Amber Fretts was having a bad day.
Fretts, a practical nurse who delivers home care to elderly clients in the Brockville area, managed to lock her keys and cellphone in her car on her first stop of the day one day last week.
Stressed and panicky – she had a full roster of clients to visit – Fretts borrowed a phone book from her client and called Brockville Towing, the first name in the yellow pages.
The truck arrived in 30 minutes and the driver had her door opened 10 minutes later.
Relieved, Fretts took out her credit card to pay.
“No charge,” the driver told her. He said he was instructed by the owner not to charge Fretts because she is a front-line worker.
Fretts said she was overcome by the company’s kind gesture and generosity.
“It was marvelous,” Fretts said. “It made my day; it just made me so happy. It was heart-warming.”
She said the company’s kindness probably saved her $100 or so in fees.
Fretts works for St. Elizabeth health care, a not-for-profit agency that offers home care for its mostly elderly clients. She lives in Gananoque and serves clients from Gan to Brockville. Fretts said the service is even more crucial during the pandemic because it helps seniors stay in their own homes and out of long-term care homes or hospitals.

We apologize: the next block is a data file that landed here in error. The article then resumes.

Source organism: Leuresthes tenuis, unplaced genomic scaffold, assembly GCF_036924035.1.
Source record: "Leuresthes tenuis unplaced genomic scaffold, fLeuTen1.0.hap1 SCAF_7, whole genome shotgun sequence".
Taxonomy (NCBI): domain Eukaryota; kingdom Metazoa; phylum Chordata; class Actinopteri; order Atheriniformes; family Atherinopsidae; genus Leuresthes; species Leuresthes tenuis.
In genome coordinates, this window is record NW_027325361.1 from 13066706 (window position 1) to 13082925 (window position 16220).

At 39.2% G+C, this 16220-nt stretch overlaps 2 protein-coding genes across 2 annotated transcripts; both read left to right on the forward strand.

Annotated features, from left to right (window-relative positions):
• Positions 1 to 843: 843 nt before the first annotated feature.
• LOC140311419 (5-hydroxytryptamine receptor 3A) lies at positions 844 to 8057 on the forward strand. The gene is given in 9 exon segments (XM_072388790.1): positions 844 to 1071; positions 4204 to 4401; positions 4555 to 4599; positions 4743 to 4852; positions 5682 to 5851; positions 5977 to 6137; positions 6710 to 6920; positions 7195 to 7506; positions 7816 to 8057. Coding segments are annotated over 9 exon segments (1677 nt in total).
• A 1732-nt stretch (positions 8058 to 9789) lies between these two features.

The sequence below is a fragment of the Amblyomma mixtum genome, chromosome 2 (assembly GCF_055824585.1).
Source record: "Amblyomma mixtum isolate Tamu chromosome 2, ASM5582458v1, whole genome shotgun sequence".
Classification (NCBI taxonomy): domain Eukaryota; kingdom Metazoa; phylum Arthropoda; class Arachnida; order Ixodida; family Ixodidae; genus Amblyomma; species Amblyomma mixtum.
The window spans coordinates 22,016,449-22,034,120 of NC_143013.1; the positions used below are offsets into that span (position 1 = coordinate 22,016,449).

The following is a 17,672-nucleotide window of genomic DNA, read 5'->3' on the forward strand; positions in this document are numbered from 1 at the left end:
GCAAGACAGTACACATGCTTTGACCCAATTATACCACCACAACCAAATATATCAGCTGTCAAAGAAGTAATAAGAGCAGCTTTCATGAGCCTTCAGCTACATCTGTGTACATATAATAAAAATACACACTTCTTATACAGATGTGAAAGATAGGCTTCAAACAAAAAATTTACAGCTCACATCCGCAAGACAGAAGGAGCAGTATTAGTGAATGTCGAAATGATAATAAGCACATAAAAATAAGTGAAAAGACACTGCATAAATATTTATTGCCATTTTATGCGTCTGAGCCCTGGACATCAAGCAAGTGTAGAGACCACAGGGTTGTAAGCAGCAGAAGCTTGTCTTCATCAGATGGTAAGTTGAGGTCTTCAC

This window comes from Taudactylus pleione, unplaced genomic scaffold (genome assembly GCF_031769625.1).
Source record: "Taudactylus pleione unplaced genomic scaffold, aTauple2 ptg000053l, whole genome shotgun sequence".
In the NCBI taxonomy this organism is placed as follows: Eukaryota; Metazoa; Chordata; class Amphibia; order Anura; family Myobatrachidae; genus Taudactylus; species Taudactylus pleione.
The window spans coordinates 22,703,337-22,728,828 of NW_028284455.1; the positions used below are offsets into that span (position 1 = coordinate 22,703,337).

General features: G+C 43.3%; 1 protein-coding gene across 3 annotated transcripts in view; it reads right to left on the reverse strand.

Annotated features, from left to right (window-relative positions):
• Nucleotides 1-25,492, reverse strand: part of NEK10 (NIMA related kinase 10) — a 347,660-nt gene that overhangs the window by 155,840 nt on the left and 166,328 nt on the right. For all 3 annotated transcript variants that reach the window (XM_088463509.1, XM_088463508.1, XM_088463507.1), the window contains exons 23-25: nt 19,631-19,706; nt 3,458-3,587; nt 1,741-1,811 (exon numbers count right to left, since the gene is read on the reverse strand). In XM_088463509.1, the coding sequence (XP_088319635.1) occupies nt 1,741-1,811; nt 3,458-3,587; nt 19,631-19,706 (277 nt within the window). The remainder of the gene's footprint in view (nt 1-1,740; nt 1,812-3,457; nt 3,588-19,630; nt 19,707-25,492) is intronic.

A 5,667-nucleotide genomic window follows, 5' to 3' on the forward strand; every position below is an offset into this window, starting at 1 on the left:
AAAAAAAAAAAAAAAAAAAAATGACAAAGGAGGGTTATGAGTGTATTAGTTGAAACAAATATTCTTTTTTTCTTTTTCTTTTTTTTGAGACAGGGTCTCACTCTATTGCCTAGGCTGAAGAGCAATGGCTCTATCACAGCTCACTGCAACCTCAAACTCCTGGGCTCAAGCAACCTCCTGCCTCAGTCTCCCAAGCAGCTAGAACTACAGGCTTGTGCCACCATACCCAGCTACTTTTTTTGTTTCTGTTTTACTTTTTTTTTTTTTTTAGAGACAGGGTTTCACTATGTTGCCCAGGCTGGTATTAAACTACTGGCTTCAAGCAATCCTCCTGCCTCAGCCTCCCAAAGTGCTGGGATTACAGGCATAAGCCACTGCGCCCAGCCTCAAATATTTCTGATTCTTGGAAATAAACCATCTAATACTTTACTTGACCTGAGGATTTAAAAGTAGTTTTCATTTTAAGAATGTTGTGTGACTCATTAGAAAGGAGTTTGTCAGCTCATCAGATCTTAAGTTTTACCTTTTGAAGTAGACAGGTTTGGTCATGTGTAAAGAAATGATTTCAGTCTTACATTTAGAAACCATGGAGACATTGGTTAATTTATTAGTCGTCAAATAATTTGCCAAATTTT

Jamie Topping, owner of Brockville Towing, said he was moved by the plight of the stranded nurse when she called him. She mentioned that her locked car was serious because of all the people that she had to look after that day.
“Every so often you’ve got to be nice and throw one back at somebody,” Topping said.
He said that tow-truck drivers often find themselves in the same position. A driver must make the rounds regardless of weather or hardship.
“You can’t call a motorist stranded on the side of the road and tell them you can’t make it,” Topping said.
He said he realizes that a lot of people are going through hard times because of COVID but his company is doing OK.
“Sometimes it’s just good to give back,” he said.